A first report has been published that sheds some light on the tragic avalanche accident that happened on 20 February on Fridtjovbreen. The report is written by a group of people from the Arctic Safety Centre at UNIS, the avalanche group of the local Red Cross and local avalanche observers of the Norwegian avalanche warning system, varsom.no; it was published on varsom.no. It is not a report by the Sysselmannen or other legal or governmental authority and it does not include a legal assessment. The point of the report is to understand the accident and to draw conclusions to improve safety out in the field.
On 20 February, a group of 7, including two guides from the Russian Arctic Travel Company Grumant, left Barentsburg, heading for the glacier front of Fridtjovbreen, south of Barentsburg in Van Mijenfjord. The group made a stop at the southeastern slope of Marcussenfjellet on the higher part of Fridtovbreen to visit a meltwater cave. The cave is very close to the steep slope of Marcussenfjellet and a terrain depression between the cave and the mountain was used to park the snow mobiles. The first three snow mobiles had already stopped when the avalanche went down. Two persons were completely covered by the snow masses and two others partly. The three remaining persons were not caught by the avalanche.
The volume of the avalanche is estimated to have been near 10,000 cubic metres, the collapsed snow area on the slope was 13,000 square metres.
The approximate accident site is marked with the red dot.
Map base © Norwegian Polar Institute.
Modified by landkarten-erstellung.de and this author.
The two persons who were completely under snow died. According to an official press release (Sysselmannen), the two victims were Sascha Brandt (39) and Magdalena Katarina Zakrzewski (40), both from Germany.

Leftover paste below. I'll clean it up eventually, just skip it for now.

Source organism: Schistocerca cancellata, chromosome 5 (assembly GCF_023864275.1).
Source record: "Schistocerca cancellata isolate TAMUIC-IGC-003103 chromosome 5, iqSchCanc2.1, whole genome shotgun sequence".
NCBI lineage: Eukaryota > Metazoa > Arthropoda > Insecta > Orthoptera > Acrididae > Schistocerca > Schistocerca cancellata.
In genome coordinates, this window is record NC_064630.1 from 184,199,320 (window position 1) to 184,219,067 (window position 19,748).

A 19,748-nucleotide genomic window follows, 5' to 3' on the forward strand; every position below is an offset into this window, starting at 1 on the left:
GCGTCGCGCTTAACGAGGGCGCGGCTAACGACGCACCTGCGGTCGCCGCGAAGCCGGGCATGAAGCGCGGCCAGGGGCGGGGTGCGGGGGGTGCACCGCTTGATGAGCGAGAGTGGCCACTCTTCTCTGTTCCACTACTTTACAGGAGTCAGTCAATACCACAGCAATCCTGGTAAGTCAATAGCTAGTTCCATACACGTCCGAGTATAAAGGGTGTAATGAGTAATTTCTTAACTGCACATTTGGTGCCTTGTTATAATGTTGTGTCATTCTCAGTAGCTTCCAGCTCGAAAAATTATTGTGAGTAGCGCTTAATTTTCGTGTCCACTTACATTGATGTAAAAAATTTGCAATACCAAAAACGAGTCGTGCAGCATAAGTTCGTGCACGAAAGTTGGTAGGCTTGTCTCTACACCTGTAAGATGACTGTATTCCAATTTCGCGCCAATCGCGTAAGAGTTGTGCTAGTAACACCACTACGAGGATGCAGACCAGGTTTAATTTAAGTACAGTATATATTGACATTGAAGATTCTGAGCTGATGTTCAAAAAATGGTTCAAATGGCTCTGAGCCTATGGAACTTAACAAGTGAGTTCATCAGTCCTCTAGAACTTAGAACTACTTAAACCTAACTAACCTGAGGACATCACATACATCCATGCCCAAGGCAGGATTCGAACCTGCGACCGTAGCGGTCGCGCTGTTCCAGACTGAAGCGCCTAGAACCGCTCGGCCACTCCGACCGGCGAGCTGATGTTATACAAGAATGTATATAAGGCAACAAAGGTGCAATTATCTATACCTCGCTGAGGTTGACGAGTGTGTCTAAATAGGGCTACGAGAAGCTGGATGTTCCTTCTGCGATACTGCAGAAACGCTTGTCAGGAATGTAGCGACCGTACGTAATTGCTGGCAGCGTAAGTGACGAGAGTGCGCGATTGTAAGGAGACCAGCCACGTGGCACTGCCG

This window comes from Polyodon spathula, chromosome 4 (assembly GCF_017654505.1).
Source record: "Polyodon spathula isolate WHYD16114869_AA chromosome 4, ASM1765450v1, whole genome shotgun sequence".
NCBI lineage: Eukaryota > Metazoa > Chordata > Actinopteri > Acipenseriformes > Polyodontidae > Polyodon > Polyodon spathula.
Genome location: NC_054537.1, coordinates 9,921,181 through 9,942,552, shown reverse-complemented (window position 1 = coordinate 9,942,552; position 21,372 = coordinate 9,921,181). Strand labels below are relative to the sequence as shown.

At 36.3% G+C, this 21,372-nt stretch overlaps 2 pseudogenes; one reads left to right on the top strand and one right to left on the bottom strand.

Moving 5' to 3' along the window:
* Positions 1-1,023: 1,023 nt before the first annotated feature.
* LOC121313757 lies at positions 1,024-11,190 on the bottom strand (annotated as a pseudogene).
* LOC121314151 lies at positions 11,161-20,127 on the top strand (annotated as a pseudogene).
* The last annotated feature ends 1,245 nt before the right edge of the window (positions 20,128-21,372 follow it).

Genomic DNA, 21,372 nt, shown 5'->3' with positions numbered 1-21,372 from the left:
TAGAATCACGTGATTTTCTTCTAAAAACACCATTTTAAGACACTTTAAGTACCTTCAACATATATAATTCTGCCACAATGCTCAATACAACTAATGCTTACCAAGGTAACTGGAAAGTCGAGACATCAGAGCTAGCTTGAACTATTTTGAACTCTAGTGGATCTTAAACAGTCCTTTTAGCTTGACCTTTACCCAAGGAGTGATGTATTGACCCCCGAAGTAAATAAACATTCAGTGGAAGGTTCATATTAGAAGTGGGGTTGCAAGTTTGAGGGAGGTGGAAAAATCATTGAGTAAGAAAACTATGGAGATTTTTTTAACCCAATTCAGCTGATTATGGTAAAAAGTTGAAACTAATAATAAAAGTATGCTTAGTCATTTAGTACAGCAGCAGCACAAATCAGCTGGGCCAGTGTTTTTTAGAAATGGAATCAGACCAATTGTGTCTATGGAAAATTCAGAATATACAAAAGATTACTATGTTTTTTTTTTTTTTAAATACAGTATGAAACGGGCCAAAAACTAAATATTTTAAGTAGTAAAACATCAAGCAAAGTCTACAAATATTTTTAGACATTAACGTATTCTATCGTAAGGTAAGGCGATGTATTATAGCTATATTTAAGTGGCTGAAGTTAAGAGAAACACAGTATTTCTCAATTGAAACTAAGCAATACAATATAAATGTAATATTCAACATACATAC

One of the two victims was covered by half a metre of snow. This person was dug out after 20 minutes. The other one was under two metres of snow. In this case, it took one hour. The guides and other group members used avalanche probes and snow shovels to recover the victims.
The group did not have any avalanche transceivers/avalanche beacons.
Alarming the rescue forces took time because the satellite phone that the group was equipped with was on one of the snow mobiles that were covered with snow (there is no mobile phone coverage in this area). Finally, the second guide could use an InReach to send a message to Barentsburg, from where the Sysselmannen in Longyearbyen was informed. The rescue helicopter could not land on location due to poor weather. It took two hours from the emergency call and until the rescue forces arrived. The doctor who came as part of the rescue team could only declare the two victims dead.
Beautiful, but also dangerous: mountain slope at Fridtjovbreen
Snowfall, wind and fluctuating temperatures during the weeks before the accident had contributed to the general avalanche risk: several layers of firn with poor bonding capabilities were under a layer of fresh, wind-blown snow. The Norwegian avalanche warning service (varsom.no, link above) had issued a level 2 warning (moderate risk; the highest level is 4).
One of the conclusions of the reports is that the presence of the group, with the impact of the snow mobiles on the snow, had triggered the avalanche.
As general recommendations, the report points out that all members of a snow mobile group should have avalanche equipment (specifically avalanche transceivers/beacons, snow shovel, avalanche probe) and everybody should be trained in the use of the equipment. Ideally, this should also be the case for tours in easy, open terrain, where avalanche-prone slopes can be kept at a safe distance, according to the report. But it is especially important for tours in complex terrain, closer to avalanche-prone slopes. The terrain of the tour from Barentsburg to the front of Fridtjovbreen is generally easy and in open terrain, but things are different for the deviation from the common route to the ice cave close to Marcussenfjellet.
As mentioned: the report in question is an evaluation of the incident by avalanche experts with local knowledge and not a legal assessment. This will be made by Norwegian authorities and it is currently still in process and not yet published.